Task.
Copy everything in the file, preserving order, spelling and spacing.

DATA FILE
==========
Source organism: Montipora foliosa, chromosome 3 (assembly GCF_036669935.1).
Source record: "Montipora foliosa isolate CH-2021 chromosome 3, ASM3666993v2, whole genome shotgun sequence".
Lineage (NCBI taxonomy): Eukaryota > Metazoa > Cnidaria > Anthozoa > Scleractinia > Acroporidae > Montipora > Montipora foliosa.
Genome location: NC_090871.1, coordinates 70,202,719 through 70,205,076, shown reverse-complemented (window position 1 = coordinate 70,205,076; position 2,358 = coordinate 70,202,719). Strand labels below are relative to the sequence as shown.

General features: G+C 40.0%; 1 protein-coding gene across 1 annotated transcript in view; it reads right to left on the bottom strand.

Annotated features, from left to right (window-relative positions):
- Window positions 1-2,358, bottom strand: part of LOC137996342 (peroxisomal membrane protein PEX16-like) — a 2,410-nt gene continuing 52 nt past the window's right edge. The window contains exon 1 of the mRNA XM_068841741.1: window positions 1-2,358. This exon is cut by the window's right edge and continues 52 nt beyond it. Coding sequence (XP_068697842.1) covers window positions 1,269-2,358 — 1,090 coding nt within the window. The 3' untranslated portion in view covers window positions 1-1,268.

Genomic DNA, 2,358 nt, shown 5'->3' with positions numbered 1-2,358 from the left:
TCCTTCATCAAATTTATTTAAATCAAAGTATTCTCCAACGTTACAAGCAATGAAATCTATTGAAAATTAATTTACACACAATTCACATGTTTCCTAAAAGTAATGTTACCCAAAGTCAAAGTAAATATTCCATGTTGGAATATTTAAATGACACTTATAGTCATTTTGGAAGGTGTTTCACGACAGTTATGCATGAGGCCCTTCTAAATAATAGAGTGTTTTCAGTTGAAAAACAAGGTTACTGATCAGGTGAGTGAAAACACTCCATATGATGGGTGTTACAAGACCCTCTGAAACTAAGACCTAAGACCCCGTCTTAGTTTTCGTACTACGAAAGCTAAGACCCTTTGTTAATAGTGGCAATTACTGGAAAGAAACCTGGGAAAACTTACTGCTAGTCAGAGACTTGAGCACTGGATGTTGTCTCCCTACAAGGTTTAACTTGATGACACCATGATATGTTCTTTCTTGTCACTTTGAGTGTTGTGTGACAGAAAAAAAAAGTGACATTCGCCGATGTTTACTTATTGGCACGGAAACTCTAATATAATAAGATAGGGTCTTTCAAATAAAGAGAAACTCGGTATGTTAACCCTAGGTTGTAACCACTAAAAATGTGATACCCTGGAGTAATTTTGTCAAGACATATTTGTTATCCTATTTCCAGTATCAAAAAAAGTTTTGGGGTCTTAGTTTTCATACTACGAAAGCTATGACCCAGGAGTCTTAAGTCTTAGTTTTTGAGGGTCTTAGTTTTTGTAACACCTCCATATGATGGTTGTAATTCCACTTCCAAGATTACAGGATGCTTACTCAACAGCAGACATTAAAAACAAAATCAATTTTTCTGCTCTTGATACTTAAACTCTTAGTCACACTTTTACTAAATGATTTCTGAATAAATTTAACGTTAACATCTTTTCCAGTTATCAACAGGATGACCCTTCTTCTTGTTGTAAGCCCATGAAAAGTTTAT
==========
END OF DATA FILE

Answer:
Source organism: Montipora foliosa, chromosome 3 (assembly GCF_036669935.1).
Source record: "Montipora foliosa isolate CH-2021 chromosome 3, ASM3666993v2, whole genome shotgun sequence".
Lineage (NCBI taxonomy): Eukaryota > Metazoa > Cnidaria > Anthozoa > Scleractinia > Acroporidae > Montipora > Montipora foliosa.
Genome location: NC_090871.1, coordinates 70,202,719 through 70,205,076, shown reverse-complemented (window position 1 = coordinate 70,205,076; position 2,358 = coordinate 70,202,719). Strand labels below are relative to the sequence as shown.

General features: G+C 40.0%; 1 protein-coding gene across 1 annotated transcript in view; it reads right to left on the bottom strand.

Annotated features, from left to right (window-relative positions):
- Window positions 1-2,358, bottom strand: part of LOC137996342 (peroxisomal membrane protein PEX16-like) — a 2,410-nt gene continuing 52 nt past the window's right edge. The window contains exon 1 of the mRNA XM_068841741.1: window positions 1-2,358. This exon is cut by the window's right edge and continues 52 nt beyond it. Coding sequence (XP_068697842.1) covers window positions 1,269-2,358 — 1,090 coding nt within the window. The 3' untranslated portion in view covers window positions 1-1,268.

Genomic DNA, 2,358 nt, shown 5'->3' with positions numbered 1-2,358 from the left:
TCCTTCATCAAATTTATTTAAATCAAAGTATTCTCCAACGTTACAAGCAATGAAATCTATTGAAAATTAATTTACACACAATTCACATGTTTCCTAAAAGTAATGTTACCCAAAGTCAAAGTAAATATTCCATGTTGGAATATTTAAATGACACTTATAGTCATTTTGGAAGGTGTTTCACGACAGTTATGCATGAGGCCCTTCTAAATAATAGAGTGTTTTCAGTTGAAAAACAAGGTTACTGATCAGGTGAGTGAAAACACTCCATATGATGGGTGTTACAAGACCCTCTGAAACTAAGACCTAAGACCCCGTCTTAGTTTTCGTACTACGAAAGCTAAGACCCTTTGTTAATAGTGGCAATTACTGGAAAGAAACCTGGGAAAACTTACTGCTAGTCAGAGACTTGAGCACTGGATGTTGTCTCCCTACAAGGTTTAACTTGATGACACCATGATATGTTCTTTCTTGTCACTTTGAGTGTTGTGTGACAGAAAAAAAAAGTGACATTCGCCGATGTTTACTTATTGGCACGGAAACTCTAATATAATAAGATAGGGTCTTTCAAATAAAGAGAAACTCGGTATGTTAACCCTAGGTTGTAACCACTAAAAATGTGATACCCTGGAGTAATTTTGTCAAGACATATTTGTTATCCTATTTCCAGTATCAAAAAAAGTTTTGGGGTCTTAGTTTTCATACTACGAAAGCTATGACCCAGGAGTCTTAAGTCTTAGTTTTTGAGGGTCTTAGTTTTTGTAACACCTCCATATGATGGTTGTAATTCCACTTCCAAGATTACAGGATGCTTACTCAACAGCAGACATTAAAAACAAAATCAATTTTTCTGCTCTTGATACTTAAACTCTTAGTCACACTTTTACTAAATGATTTCTGAATAAATTTAACGTTAACATCTTTTCCAGTTATCAACAGGATGACCCTTCTTCTTGTTGTAAGCCCATGAAAAGTTTAT